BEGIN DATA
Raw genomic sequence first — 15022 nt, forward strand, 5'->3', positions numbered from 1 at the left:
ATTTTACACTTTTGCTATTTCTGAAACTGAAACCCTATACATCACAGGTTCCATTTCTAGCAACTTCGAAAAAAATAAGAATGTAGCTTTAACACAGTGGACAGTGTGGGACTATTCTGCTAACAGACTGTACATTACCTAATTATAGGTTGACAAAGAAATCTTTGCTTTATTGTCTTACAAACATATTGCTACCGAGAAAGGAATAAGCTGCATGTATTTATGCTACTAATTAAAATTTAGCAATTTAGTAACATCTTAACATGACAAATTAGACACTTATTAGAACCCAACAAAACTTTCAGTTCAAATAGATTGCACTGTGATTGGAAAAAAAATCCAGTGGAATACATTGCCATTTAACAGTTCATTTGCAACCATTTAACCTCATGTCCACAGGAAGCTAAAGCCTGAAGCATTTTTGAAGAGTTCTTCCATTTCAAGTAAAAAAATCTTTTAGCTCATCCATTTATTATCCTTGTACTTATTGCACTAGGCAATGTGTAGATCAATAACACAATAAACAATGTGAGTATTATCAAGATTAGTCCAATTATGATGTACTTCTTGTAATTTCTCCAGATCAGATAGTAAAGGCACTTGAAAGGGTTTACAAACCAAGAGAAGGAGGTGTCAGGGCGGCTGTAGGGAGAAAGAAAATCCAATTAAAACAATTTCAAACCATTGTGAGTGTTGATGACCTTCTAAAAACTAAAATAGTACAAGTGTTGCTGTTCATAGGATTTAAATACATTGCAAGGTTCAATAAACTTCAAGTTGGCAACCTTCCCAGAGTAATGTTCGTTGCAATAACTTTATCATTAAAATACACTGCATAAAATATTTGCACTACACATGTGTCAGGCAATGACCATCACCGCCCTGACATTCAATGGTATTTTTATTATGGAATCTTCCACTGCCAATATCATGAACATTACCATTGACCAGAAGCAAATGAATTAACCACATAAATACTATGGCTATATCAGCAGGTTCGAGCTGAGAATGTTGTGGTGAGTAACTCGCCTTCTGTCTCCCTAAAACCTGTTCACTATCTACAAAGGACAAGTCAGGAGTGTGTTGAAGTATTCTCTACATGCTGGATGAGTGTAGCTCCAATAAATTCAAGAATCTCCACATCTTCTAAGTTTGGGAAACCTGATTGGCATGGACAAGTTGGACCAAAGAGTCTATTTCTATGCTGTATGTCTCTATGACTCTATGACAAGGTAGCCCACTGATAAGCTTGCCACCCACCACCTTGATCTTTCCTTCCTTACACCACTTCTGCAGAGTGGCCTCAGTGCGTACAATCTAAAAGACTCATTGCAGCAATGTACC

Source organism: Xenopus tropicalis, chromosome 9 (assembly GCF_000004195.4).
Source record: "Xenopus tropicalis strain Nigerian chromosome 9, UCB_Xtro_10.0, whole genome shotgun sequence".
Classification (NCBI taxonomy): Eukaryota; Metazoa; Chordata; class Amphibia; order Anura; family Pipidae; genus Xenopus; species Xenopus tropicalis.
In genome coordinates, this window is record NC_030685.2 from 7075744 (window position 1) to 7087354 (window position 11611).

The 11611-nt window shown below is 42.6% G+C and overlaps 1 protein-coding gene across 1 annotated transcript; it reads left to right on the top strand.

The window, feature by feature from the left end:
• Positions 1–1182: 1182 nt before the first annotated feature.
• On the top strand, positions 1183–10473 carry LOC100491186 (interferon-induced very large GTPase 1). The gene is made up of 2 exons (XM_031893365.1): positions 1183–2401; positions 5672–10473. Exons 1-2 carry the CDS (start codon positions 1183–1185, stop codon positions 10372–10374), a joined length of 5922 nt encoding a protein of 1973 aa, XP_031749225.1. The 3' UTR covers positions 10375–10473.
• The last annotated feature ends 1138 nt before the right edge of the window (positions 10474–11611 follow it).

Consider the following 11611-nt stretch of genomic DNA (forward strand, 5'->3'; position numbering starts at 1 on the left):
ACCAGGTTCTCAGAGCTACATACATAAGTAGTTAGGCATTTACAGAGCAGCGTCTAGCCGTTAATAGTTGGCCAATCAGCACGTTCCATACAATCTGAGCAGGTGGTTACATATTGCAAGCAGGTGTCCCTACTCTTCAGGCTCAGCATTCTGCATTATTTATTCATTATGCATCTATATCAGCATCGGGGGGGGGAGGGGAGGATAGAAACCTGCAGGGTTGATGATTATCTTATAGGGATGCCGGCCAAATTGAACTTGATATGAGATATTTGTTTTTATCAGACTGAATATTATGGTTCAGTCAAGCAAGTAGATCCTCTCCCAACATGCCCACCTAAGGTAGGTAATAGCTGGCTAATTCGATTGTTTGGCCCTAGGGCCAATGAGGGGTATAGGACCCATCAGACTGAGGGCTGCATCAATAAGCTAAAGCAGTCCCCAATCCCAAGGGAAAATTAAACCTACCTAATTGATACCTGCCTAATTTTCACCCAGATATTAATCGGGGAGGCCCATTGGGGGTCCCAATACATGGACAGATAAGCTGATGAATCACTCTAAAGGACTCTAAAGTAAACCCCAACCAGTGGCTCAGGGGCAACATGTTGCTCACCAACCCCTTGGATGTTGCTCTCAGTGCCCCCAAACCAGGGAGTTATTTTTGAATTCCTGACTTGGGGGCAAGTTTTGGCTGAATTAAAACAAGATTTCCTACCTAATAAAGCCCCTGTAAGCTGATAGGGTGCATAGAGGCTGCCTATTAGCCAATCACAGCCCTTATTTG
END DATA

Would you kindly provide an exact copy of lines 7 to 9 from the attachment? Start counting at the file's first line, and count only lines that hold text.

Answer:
The 11611-nt window shown below is 42.6% G+C and overlaps 1 protein-coding gene across 1 annotated transcript; it reads left to right on the top strand.

The window, feature by feature from the left end:
• Positions 1–1182: 1182 nt before the first annotated feature.